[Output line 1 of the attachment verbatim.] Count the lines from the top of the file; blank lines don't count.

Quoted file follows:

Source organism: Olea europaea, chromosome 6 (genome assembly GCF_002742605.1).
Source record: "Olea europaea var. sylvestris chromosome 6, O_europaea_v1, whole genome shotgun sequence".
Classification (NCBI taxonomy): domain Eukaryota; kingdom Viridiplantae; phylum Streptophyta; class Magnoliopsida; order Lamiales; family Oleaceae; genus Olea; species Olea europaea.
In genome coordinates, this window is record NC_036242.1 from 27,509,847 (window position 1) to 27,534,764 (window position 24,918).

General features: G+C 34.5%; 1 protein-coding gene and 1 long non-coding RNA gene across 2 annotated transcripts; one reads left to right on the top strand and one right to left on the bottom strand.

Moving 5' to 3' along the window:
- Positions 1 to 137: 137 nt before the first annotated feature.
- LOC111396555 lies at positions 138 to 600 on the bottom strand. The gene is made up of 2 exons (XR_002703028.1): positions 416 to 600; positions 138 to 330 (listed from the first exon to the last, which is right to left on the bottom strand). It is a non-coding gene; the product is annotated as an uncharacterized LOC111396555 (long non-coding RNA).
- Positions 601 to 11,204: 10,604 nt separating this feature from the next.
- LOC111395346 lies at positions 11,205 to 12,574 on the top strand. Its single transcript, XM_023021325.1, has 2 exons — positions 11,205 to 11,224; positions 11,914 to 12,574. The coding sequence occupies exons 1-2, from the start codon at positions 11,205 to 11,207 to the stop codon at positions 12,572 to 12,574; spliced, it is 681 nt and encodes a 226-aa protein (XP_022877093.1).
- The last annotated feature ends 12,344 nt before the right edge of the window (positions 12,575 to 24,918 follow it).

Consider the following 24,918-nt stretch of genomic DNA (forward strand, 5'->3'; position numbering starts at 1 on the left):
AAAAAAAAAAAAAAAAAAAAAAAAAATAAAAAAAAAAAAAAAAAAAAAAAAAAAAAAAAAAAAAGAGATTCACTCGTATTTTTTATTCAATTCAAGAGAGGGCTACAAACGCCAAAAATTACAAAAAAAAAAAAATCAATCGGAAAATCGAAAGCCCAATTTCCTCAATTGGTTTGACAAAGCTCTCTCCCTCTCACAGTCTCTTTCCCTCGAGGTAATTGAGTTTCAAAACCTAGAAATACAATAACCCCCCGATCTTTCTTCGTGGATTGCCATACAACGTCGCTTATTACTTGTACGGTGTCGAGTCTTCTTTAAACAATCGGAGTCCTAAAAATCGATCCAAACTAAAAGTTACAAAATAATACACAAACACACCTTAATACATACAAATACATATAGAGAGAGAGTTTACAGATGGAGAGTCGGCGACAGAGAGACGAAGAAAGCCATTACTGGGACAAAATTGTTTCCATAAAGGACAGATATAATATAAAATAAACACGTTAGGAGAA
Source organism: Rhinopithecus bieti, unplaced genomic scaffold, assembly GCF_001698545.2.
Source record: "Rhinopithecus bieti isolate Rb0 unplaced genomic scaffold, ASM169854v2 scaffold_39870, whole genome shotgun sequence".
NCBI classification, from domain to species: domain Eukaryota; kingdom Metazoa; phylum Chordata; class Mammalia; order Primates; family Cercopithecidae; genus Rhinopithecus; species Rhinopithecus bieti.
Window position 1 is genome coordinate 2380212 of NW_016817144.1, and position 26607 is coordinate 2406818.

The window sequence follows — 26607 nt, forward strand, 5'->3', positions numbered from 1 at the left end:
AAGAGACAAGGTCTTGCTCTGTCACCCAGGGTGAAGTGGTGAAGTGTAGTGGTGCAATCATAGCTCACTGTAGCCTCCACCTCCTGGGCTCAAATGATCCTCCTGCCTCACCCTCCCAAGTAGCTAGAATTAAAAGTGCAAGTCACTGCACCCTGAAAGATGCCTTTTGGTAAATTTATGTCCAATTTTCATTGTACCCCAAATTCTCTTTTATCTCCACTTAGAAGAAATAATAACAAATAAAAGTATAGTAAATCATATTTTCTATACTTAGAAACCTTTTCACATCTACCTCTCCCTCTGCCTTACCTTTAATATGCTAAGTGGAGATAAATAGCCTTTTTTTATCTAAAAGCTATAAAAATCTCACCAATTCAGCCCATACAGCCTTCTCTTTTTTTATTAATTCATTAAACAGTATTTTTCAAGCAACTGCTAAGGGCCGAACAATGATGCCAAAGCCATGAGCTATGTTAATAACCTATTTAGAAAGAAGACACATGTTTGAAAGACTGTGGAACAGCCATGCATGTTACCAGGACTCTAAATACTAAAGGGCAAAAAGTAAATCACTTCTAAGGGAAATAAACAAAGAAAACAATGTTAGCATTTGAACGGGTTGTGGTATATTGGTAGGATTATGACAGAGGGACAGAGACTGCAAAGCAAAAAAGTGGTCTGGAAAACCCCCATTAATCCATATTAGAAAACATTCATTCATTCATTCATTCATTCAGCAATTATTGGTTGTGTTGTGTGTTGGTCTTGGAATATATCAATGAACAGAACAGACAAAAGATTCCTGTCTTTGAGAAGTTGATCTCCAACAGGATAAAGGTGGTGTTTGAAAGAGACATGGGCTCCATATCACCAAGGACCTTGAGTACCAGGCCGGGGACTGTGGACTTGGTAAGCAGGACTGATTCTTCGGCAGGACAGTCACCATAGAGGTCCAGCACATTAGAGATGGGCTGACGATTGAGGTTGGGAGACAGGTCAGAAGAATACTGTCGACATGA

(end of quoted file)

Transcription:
Source organism: Olea europaea, chromosome 6 (genome assembly GCF_002742605.1).